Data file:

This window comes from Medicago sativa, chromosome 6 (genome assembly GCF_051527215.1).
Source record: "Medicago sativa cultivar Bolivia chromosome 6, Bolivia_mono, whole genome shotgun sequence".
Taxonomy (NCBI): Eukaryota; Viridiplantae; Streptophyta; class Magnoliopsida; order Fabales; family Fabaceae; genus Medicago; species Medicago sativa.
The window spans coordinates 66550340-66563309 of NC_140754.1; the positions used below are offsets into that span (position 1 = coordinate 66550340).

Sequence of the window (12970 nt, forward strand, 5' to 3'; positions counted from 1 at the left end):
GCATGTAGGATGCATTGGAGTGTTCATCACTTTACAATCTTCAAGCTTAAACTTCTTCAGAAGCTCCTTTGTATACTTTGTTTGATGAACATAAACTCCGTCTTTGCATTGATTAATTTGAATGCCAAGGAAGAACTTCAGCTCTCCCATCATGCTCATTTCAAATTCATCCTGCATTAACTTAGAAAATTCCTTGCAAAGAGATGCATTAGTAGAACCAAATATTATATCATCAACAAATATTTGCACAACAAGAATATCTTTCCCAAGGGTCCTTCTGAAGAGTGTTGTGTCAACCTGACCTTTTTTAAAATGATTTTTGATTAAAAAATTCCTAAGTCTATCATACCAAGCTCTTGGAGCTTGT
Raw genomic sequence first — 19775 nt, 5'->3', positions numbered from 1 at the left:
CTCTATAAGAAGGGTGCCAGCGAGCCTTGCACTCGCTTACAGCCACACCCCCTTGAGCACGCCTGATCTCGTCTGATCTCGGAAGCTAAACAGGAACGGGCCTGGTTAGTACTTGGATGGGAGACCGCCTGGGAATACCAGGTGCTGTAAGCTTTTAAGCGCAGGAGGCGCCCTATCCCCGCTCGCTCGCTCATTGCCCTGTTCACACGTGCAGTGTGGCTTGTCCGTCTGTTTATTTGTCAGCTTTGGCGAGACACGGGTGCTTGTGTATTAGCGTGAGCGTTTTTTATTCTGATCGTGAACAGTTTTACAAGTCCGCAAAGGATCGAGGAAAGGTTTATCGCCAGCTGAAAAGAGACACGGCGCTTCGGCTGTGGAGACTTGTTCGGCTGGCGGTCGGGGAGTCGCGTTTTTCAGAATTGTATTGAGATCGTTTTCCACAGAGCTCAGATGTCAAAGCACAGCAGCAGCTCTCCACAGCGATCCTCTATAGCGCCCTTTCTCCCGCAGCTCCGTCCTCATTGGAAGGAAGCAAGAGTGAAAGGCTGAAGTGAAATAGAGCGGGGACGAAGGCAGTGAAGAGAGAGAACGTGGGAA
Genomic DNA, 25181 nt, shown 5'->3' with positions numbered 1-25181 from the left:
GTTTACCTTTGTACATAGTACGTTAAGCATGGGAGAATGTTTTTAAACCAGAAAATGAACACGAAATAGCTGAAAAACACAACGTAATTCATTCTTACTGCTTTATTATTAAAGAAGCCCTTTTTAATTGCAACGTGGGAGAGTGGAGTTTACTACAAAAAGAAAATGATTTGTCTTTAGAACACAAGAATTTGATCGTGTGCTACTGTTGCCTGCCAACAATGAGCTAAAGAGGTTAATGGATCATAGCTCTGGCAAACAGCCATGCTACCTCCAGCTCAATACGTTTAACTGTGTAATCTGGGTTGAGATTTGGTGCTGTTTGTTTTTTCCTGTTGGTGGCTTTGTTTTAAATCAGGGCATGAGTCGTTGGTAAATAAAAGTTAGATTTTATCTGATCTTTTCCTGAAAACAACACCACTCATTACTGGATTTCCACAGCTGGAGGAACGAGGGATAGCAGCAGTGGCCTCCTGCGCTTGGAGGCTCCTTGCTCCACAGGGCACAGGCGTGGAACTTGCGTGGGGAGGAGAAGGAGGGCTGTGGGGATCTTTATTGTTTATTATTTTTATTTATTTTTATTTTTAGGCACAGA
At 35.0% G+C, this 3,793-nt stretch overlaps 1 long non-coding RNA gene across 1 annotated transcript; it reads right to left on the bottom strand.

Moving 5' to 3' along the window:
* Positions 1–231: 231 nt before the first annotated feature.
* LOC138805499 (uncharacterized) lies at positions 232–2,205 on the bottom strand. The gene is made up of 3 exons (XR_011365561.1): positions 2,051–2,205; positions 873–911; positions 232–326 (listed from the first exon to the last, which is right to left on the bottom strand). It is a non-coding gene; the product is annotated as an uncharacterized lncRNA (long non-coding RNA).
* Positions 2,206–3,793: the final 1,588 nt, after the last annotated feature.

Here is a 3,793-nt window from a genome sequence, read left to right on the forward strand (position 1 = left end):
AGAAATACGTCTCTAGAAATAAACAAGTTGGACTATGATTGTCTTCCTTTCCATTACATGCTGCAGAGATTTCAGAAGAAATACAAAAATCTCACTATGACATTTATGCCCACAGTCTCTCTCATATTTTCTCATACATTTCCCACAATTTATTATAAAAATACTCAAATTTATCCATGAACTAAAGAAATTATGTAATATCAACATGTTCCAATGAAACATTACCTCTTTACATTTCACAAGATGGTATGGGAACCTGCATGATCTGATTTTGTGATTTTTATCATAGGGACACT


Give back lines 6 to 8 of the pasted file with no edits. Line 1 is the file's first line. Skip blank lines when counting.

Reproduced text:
GCATGTAGGATGCATTGGAGTGTTCATCACTTTACAATCTTCAAGCTTAAACTTCTTCAGAAGCTCCTTTGTATACTTTGTTTGATGAACATAAACTCCGTCTTTGCATTGATTAATTTGAATGCCAAGGAAGAACTTCAGCTCTCCCATCATGCTCATTTCAAATTCATCCTGCATTAACTTAGAAAATTCCTTGCAAAGAGATGCATTAGTAGAACCAAATATTATATCATCAACAAATATTTGCACAACAAGAATATCTTTCCCAAGGGTCCTTCTGAAGAGTGTTGTGTCAACCTGACCTTTTTTAAAATGATTTTTGATTAAAAAATTCCTAAGTCTATCATACCAAGCTCTTGGAGCTTGT
Raw genomic sequence first — 19775 nt, 5'->3', positions numbered from 1 at the left:
CTCTATAAGAAGGGTGCCAGCGAGCCTTGCACTCGCTTACAGCCACACCCCCTTGAGCACGCCTGATCTCGTCTGATCTCGGAAGCTAAACAGGAACGGGCCTGGTTAGTACTTGGATGGGAGACCGCCTGGGAATACCAGGTGCTGTAAGCTTTTAAGCGCAGGAGGCGCCCTATCCCCGCTCGCTCGCTCATTGCCCTGTTCACACGTGCAGTGTGGCTTGTCCGTCTGTTTATTTGTCAGCTTTGGCGAGACACGGGTGCTTGTGTATTAGCGTGAGCGTTTTTTATTCTGATCGTGAACAGTTTTACAAGTCCGCAAAGGATCGAGGAAAGGTTTATCGCCAGCTGAAAAGAGACACGGCGCTTCGGCTGTGGAGACTTGTTCGGCTGGCGGTCGGGGAGTCGCGTTTTTCAGAATTGTATTGAGATCGTTTTCCACAGAGCTCAGATGTCAAAGCACAGCAGCAGCTCTCCACAGCGATCCTCTATAGCGCCCTTTCTCCCGCAGCTCCGTCCTCATTGGAAGGAAGCAAGAGTGAAAGGCTGAAGTGAAATAGAGCGGGGACGAAGGCAGTGAAGAGAGAGAACGTGGGAA